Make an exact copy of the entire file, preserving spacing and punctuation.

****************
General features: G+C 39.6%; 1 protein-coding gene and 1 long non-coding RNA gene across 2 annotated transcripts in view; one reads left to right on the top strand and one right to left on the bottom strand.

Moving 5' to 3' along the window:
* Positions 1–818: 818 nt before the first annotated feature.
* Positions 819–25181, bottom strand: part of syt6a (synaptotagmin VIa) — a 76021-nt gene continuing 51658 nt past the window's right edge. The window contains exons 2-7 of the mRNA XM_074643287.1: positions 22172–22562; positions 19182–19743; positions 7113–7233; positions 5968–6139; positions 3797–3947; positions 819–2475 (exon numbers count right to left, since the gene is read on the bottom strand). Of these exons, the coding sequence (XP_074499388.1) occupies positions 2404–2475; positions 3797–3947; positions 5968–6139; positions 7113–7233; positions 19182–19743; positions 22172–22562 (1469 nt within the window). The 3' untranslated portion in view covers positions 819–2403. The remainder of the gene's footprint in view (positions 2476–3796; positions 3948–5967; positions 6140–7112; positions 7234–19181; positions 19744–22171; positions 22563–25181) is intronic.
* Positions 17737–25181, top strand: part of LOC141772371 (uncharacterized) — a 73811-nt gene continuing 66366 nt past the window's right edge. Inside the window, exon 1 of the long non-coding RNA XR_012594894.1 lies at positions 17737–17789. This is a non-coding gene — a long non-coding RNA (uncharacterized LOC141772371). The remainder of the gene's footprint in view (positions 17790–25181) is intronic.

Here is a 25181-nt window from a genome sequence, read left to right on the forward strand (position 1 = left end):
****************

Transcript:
General features: G+C 39.6%; 1 protein-coding gene and 1 long non-coding RNA gene across 2 annotated transcripts in view; one reads left to right on the top strand and one right to left on the bottom strand.

Moving 5' to 3' along the window:
* Positions 1–818: 818 nt before the first annotated feature.
* Positions 819–25181, bottom strand: part of syt6a (synaptotagmin VIa) — a 76021-nt gene continuing 51658 nt past the window's right edge. The window contains exons 2-7 of the mRNA XM_074643287.1: positions 22172–22562; positions 19182–19743; positions 7113–7233; positions 5968–6139; positions 3797–3947; positions 819–2475 (exon numbers count right to left, since the gene is read on the bottom strand). Of these exons, the coding sequence (XP_074499388.1) occupies positions 2404–2475; positions 3797–3947; positions 5968–6139; positions 7113–7233; positions 19182–19743; positions 22172–22562 (1469 nt within the window). The 3' untranslated portion in view covers positions 819–2403. The remainder of the gene's footprint in view (positions 2476–3796; positions 3948–5967; positions 6140–7112; positions 7234–19181; positions 19744–22171; positions 22563–25181) is intronic.
* Positions 17737–25181, top strand: part of LOC141772371 (uncharacterized) — a 73811-nt gene continuing 66366 nt past the window's right edge. Inside the window, exon 1 of the long non-coding RNA XR_012594894.1 lies at positions 17737–17789. This is a non-coding gene — a long non-coding RNA (uncharacterized LOC141772371). The remainder of the gene's footprint in view (positions 17790–25181) is intronic.

Here is a 25181-nt window from a genome sequence, read left to right on the forward strand (position 1 = left end):